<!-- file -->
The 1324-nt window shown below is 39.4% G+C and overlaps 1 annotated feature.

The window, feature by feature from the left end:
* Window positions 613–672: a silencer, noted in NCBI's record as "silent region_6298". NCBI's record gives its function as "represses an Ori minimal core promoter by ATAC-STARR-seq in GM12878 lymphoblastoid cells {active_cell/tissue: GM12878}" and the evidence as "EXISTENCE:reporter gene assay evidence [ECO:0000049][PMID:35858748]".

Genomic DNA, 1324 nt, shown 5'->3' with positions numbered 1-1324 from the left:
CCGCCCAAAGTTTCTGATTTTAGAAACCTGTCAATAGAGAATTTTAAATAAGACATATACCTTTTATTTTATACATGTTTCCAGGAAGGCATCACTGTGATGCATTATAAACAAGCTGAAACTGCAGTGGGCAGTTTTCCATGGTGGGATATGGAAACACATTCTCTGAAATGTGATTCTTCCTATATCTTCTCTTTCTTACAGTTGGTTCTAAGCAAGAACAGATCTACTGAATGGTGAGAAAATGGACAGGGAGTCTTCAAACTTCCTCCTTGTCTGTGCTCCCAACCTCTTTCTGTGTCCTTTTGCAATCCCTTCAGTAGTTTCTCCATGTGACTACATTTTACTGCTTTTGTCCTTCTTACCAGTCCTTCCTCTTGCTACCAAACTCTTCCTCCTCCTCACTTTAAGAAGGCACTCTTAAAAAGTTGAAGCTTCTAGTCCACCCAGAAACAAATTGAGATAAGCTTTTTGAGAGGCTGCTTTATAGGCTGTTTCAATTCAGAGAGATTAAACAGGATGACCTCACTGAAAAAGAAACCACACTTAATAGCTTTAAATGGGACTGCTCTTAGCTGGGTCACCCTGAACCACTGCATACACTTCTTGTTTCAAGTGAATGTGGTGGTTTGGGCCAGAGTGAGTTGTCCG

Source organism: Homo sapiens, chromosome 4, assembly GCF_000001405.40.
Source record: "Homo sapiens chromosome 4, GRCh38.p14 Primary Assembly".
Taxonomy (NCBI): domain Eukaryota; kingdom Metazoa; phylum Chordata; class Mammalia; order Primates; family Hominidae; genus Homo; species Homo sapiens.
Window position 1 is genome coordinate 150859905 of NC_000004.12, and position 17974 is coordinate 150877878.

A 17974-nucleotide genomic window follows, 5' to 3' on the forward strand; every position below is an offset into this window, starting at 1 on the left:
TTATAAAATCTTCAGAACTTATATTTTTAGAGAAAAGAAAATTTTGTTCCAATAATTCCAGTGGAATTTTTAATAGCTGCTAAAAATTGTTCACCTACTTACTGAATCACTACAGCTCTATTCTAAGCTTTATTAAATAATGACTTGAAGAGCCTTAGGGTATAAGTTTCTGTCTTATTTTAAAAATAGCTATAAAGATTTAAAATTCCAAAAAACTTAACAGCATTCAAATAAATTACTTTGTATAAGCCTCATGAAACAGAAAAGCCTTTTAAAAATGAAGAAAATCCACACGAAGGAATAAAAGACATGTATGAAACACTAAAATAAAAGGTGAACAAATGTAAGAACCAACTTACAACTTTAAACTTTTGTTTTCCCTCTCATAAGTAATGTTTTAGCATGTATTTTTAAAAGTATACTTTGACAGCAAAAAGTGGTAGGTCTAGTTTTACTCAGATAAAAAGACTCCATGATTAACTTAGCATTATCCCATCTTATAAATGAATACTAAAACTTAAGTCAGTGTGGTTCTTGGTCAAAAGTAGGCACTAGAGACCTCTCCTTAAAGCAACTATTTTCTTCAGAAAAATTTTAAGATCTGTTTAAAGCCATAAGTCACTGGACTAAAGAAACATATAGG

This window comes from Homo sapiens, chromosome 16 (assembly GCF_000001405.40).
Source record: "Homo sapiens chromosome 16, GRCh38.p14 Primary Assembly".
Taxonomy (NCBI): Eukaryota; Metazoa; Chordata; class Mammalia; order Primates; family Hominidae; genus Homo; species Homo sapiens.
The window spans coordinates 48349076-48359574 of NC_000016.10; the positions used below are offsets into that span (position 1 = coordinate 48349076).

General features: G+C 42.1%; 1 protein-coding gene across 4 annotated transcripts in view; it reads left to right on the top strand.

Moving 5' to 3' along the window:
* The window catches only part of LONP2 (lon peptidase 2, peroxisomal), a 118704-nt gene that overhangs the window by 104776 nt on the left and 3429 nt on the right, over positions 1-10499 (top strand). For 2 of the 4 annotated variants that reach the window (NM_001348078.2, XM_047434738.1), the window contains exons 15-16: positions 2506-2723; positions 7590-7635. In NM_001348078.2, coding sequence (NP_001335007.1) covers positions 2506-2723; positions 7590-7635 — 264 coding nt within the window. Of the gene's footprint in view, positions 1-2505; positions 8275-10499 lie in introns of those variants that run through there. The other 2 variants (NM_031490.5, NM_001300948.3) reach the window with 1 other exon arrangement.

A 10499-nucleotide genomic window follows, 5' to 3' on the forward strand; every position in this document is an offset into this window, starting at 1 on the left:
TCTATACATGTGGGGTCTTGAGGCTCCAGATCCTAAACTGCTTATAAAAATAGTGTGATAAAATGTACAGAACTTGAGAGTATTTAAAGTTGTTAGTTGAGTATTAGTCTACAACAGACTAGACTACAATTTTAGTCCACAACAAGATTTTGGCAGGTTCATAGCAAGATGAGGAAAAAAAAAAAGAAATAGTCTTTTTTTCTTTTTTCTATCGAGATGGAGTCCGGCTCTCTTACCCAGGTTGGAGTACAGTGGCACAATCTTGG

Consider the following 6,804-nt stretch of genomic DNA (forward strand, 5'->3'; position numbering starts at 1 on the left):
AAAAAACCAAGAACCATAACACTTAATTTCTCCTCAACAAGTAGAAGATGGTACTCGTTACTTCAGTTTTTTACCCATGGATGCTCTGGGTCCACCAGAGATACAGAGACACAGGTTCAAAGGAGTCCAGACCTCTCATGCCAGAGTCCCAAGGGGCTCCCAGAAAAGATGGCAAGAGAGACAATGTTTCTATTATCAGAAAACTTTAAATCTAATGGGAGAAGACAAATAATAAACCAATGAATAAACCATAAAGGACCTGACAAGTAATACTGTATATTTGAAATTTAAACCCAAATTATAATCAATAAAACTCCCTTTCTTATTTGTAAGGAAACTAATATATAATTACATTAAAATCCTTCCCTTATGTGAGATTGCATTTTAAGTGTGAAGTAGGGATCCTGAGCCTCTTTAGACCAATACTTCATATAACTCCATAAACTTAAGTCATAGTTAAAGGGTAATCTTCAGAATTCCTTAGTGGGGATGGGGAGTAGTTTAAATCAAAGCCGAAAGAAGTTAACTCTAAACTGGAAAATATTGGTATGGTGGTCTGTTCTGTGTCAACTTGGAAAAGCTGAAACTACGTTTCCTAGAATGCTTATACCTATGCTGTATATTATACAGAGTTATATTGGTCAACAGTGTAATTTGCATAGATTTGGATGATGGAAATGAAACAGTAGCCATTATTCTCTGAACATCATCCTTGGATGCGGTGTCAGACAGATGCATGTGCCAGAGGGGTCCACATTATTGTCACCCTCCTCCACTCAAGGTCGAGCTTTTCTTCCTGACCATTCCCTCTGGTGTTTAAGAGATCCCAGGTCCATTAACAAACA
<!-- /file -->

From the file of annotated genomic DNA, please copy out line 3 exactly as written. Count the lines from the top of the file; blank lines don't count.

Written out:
* Window positions 613–672: a silencer, noted in NCBI's record as "silent region_6298". NCBI's record gives its function as "represses an Ori minimal core promoter by ATAC-STARR-seq in GM12878 lymphoblastoid cells {active_cell/tissue: GM12878}" and the evidence as "EXISTENCE:reporter gene assay evidence [ECO:0000049][PMID:35858748]".